I’ve been meaning to start listening to audio books during my commute time ever since I moved down to Utah and found myself with an hour daily commute (round-trip). I’ve been foiled at every turn. My mp3 player that could handle it died. The replacement I acquired wouldn’t accept the install, and may have been an incompatible model. I haven’t had time to do the research to see what models are Audible compatible and still within my price range.
No more. I finally bit the bullet, did the research, and sometime within the next week or so my new mp3 player should be arriving. As soon as that happens I’ll be starting up an Audible account and jumping into the world of audio books.
The temptation is to start off with some old favorites. One of my favorite books is William Gibson’s Pattern Recognition, though technically I’ve never read it. I experienced it as an audio book, and it’s one I keep wanting to come back to. Shelly Frasier does an excellent job with Gibson’s (I’ve since learned) challenging prose. I’ve been tempted to buy a hard copy of it for some time, but I’ve always resisted, just in case the text version fails to live up to Frasier’s delivery.
If ever I were tempted to emulate a writer or want to write in a writer’s world it would be Gibson’s “Bigend Trilogy” (if that was ever the official title). But I know I could never pull it off. Gibson may very well be “Mary-Sue”-ing for this series: Cayce Pollard, the protagonist of Pattern Recognition, is a “cool hunter”, and to write this book Gibson had to have become one himself. I’ve not read Spook Country, the second book, yet, and I should. Zero History, the third, was a bit of a disappointment, but I shouldn’t have been surprised. Gibson tends to cluster his shots: three books on any given topic, then off to something else. Perhaps with Pattern Recognition he hit it in one; anything else will be off-target by comparison.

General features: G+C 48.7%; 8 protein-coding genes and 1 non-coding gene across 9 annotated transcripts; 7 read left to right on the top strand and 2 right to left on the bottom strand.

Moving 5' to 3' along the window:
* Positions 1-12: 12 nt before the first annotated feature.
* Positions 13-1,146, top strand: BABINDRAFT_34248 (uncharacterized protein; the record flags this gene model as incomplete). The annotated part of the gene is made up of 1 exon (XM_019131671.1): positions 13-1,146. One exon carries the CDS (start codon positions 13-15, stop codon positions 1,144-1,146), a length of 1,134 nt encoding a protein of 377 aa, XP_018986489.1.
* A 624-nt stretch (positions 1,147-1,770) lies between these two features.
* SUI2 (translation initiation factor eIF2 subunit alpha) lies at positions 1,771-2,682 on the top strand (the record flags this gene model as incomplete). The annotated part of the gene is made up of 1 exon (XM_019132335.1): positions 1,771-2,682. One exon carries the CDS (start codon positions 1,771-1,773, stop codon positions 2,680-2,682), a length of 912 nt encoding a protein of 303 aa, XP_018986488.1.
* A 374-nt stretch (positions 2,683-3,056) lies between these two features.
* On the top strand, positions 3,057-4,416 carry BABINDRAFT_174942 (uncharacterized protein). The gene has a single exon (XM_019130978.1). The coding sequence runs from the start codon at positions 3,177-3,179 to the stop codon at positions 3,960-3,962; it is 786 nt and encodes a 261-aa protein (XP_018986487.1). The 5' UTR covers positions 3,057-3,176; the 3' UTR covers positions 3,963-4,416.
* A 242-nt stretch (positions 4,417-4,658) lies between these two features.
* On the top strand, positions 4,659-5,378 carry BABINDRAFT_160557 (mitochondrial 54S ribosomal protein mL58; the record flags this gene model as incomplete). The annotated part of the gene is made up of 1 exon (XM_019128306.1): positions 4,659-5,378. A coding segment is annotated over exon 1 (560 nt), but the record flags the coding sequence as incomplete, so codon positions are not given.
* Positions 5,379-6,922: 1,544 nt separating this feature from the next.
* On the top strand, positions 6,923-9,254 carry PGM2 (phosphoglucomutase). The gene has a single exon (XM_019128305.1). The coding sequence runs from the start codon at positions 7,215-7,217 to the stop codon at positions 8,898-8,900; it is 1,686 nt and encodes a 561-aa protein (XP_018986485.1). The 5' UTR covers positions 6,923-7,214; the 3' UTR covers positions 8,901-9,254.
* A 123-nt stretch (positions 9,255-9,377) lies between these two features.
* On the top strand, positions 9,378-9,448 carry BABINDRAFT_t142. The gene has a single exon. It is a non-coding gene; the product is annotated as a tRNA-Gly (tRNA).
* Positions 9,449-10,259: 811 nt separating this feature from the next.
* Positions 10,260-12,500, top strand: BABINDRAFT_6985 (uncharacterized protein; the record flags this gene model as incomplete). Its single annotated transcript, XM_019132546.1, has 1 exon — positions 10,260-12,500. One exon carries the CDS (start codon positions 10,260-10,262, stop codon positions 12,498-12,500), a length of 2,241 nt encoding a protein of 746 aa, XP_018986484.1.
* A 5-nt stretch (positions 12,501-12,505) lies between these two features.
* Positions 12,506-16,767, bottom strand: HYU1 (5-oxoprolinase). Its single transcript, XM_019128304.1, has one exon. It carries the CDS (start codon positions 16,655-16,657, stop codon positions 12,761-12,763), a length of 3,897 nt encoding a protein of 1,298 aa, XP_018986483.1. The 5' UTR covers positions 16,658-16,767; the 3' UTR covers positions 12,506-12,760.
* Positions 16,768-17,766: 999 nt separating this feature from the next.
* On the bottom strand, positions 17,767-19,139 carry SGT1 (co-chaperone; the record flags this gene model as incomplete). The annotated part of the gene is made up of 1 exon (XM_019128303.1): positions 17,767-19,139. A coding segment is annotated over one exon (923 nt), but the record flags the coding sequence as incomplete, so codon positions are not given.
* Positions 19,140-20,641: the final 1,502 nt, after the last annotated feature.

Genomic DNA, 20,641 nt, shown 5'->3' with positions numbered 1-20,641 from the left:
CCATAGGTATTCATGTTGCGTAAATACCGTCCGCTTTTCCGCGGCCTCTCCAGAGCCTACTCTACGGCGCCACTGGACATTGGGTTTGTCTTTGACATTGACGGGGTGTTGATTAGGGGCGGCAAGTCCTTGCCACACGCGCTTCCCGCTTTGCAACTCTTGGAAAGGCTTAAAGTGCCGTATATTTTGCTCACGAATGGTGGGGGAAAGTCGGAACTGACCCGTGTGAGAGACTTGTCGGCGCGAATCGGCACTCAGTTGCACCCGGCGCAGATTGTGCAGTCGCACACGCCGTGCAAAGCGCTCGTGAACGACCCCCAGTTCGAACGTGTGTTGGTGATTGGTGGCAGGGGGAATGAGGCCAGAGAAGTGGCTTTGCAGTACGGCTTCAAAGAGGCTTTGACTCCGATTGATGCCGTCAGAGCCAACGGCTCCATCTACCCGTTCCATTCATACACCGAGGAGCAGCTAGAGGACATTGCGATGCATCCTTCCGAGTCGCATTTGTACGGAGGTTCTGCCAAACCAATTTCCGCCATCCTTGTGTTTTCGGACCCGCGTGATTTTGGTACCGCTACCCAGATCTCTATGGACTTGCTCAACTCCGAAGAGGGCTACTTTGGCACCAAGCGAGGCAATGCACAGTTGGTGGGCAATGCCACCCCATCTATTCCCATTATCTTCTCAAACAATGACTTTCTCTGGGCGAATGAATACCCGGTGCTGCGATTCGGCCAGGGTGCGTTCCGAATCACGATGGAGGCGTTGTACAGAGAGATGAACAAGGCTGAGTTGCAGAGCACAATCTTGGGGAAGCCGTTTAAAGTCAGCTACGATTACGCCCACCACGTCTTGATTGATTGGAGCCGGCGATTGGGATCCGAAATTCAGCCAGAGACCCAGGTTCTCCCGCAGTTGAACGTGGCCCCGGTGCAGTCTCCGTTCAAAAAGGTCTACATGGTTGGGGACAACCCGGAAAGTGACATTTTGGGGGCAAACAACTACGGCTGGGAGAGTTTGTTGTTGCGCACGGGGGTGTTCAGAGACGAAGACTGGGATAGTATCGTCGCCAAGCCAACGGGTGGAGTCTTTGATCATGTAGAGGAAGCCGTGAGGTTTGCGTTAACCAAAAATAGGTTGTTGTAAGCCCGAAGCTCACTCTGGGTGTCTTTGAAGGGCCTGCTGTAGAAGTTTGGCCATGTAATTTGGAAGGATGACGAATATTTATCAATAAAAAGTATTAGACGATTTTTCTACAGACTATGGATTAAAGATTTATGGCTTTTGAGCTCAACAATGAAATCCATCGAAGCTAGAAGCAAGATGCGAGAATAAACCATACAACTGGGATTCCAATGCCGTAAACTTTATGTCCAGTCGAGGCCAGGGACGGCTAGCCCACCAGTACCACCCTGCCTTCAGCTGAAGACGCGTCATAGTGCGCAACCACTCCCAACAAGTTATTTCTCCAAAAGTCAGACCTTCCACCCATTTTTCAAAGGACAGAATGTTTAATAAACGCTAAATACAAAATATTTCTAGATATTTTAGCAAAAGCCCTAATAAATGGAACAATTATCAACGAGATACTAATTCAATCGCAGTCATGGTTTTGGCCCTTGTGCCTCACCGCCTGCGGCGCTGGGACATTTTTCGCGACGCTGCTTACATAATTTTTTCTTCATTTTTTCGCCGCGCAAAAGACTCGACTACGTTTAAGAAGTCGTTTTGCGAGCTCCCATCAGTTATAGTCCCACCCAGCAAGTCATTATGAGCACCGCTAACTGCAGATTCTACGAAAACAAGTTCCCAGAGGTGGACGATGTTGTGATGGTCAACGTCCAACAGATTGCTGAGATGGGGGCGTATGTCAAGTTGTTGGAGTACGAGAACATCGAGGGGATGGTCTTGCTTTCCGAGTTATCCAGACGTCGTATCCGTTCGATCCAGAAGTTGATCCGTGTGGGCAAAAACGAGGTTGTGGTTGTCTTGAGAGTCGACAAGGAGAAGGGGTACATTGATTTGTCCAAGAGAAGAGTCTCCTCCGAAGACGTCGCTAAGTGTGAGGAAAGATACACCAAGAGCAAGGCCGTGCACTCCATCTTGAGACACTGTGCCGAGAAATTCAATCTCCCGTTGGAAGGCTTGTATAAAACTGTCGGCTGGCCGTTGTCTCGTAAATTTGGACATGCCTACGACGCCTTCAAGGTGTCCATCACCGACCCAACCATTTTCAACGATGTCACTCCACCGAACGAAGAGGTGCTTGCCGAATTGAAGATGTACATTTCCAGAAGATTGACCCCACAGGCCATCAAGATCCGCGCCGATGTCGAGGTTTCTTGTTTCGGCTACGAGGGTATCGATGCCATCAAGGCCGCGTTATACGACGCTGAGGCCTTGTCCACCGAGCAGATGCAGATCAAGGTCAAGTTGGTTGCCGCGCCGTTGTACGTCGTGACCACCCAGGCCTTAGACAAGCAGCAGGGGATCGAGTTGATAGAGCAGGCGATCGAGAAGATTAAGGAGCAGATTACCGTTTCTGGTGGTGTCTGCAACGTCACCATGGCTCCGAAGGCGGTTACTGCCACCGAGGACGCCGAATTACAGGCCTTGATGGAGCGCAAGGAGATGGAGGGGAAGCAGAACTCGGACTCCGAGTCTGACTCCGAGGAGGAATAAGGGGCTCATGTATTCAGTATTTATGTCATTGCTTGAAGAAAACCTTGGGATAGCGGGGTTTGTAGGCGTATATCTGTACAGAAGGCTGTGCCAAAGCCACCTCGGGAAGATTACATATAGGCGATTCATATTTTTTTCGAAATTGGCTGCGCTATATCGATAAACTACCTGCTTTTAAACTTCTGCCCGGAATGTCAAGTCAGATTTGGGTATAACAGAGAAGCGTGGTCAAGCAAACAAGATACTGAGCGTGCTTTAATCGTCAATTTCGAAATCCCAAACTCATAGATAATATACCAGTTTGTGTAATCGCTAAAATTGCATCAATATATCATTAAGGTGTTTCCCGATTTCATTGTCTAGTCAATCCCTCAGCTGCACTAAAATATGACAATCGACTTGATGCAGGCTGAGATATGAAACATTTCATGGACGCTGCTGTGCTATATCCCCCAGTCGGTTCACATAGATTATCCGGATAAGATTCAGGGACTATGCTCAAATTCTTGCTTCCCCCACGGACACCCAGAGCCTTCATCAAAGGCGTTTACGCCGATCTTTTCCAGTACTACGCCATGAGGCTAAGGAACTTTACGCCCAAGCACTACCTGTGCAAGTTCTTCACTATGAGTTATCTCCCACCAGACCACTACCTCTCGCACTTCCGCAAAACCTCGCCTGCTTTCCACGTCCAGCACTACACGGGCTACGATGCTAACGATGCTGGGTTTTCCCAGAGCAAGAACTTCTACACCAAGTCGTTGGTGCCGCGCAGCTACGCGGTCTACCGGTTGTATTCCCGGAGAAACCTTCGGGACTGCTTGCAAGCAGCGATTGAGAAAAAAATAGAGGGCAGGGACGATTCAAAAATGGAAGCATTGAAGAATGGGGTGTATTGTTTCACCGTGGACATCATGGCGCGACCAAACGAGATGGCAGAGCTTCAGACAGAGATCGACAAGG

But I digress, even if I might have identified a possible candidate for my first audio book.
I’ve written before about the translation of a text to audio is transformative, not just translative. Narrators are performers, and while perhaps not raising the text to the level of dramatic presentation (ie. radio play, for those old enough to remember them), there’s an art to creating audio books. The best ones add life and drama to the text, but manage to do so in way that doesn’t draw attention from the text to the reader. I’ve seen some walk that line a little too closely and occasionally slip over. I’ve also seen some stay too far away from the line and deliver a dead book.
Anyway, I’m looking forward to getting back into audio books. Though my drive time hasn’t been wasted, I’m looking forward to making it more meaningful again.